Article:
Tasks is a tab in the properties section. This areas shows changes (depending on the query objects) that are highlighted in the Filter or the Rows/Columns section. It highlights the errors in your query and suggest different actions to fix those errors.

Messages Section

This final area of the screen is used to provide feedback to us while we are creating our queries. It checks our query on the fly and tells us if we have any errors in our queries as well as displaying warning messages. It can show messages about any error that your query contains.

There is also a ‘Where Used List‘ tab which is a very handy referencing tool. When you select an object in your query the Where Used List can show you where that object is being used or reference in you query.

Business Analytics With The BEx Analyzer

The term ‘Business Analytics‘ (BA) is used in many different contexts. Be it specific skills, software applications or business practices they all share a common theme which is being able to analyse and explore data in an iterative fashion by using drill down, filters and often measuring against specific key performance indicator (KPI’s).

We are not just talking about static reporting here, BA is the process that we use to really dig deep into a datasets to find new trends by investigating historical information and in some cases applying statistical methods to drive out possible future projections.

It is this type of reporting that help some of the best companies in the world to understand their own market trends and plan strategic goals for the future to enable them to stay ahead of their competitors.

SAP has a rich software tool set that businesses use to carry out their business analytic processes of which the SAP BEx Analyzer is still the most popular. Continue reading

Introduction To The SAP BW Bex Analyzer

[frame link=”” linking=”new-window” align=”left” type=”paper-stack”]SAPBWBExAnalyzerCourseSaleDiscount[/frame]The Business Explorer Analyzer (BEx Analyzer) is the analysis and reporting tool of the Business Explorer that is embedded in Microsoft Excel. You can call up the BEx Query Designer in the BEx Analyzer, in order to define queries.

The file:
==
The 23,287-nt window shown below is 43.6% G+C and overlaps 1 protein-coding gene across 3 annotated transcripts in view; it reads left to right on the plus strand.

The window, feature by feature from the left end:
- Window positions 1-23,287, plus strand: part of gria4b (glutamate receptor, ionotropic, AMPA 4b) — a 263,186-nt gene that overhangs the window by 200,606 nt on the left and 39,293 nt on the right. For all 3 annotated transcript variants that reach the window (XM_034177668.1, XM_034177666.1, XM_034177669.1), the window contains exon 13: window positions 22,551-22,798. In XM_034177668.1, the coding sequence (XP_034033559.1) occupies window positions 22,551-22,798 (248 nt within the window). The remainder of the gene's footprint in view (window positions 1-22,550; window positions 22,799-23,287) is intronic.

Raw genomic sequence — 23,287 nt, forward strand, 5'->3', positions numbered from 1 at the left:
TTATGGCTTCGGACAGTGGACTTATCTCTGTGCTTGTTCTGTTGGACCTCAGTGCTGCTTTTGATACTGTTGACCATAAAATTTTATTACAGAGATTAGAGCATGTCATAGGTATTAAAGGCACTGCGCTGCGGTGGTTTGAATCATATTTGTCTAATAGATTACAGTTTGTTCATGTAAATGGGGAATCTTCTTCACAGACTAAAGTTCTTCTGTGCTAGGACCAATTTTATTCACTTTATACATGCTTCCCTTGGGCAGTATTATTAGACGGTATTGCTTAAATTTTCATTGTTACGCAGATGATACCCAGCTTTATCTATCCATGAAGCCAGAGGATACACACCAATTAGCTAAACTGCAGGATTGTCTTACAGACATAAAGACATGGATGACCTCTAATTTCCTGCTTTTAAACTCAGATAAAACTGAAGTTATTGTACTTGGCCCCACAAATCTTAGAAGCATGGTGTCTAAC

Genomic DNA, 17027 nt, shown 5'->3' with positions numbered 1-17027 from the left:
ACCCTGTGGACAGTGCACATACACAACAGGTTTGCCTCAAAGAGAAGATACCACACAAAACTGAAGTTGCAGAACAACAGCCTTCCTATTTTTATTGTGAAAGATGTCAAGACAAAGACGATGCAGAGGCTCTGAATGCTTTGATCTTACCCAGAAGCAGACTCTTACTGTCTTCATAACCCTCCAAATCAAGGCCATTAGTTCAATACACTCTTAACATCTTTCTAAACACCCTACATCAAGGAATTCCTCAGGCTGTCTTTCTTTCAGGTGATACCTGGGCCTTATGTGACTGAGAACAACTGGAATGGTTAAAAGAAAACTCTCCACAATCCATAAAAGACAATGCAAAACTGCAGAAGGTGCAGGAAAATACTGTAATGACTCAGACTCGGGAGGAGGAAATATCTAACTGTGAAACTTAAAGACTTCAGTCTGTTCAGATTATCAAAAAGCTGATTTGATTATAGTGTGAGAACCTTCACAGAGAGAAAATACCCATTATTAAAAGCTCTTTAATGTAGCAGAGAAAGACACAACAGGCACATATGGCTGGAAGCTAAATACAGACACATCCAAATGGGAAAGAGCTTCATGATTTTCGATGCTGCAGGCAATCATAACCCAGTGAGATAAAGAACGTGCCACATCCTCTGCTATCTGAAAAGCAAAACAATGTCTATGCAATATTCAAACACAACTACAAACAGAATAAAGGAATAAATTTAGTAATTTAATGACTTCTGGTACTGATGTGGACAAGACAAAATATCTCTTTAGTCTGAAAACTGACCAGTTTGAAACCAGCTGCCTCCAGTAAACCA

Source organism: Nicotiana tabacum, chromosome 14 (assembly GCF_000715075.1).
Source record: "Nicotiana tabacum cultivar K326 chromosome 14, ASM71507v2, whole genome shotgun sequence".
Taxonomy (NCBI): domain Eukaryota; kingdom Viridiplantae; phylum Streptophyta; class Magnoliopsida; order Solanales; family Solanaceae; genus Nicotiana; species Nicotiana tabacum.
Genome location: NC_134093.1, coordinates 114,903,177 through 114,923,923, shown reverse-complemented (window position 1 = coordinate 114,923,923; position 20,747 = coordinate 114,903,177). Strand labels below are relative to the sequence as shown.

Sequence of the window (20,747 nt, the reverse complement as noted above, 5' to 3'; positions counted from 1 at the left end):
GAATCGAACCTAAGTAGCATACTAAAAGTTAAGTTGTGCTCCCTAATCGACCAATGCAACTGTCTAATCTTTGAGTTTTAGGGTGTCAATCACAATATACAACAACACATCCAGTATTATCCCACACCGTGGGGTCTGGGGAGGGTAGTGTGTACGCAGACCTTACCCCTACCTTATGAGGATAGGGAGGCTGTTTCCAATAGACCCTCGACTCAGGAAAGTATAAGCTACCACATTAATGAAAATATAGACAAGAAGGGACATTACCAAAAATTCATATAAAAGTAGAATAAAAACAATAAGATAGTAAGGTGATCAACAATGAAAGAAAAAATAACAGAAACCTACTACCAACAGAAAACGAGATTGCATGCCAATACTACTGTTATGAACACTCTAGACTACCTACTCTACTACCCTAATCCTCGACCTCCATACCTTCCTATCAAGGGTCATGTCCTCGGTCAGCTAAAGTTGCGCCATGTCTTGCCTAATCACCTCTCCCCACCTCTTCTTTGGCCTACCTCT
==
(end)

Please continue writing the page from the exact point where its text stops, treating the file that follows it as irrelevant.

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Subsequently, you can analyze the selected Info Provider data by navigating to the query created in the Query Designer and create different query views of the data. You can add the different query views for a query or add multiple queries to a workbook and save them there.

You can save the workbook in your favorites or in your role on the BW Server. You can also save the workbook locally on your computer. Beyond that you can distribute the workbook by e-mail to recipients.

In this document we will learn how to access and run BEx queries in addition to introducing some reporting functionalities used within BEx.
Access BEx Analyzer

To start the BEx Analyzer, choose StartAll ProgramsBusiness ExplorerAnalyze. This will open Microsoft Excel with the SAP BEx plugins enabled.

Click on the Add-ins tab

Add-Ins Tab

Add-Ins Tab

Choose the Open Icon in the BEX Analysis toolbox

Open Icon In The BEX Analysis Toolbox

Open Icon In The BEX Analysis Toolbox

In the Opened menu click on “Open Query

Open Query

Open Query


A window will pop up asking you to log on to the BW system. Insert your SAP BW username and password?Note that the User for BW client is different from the user in ERP client. Continue reading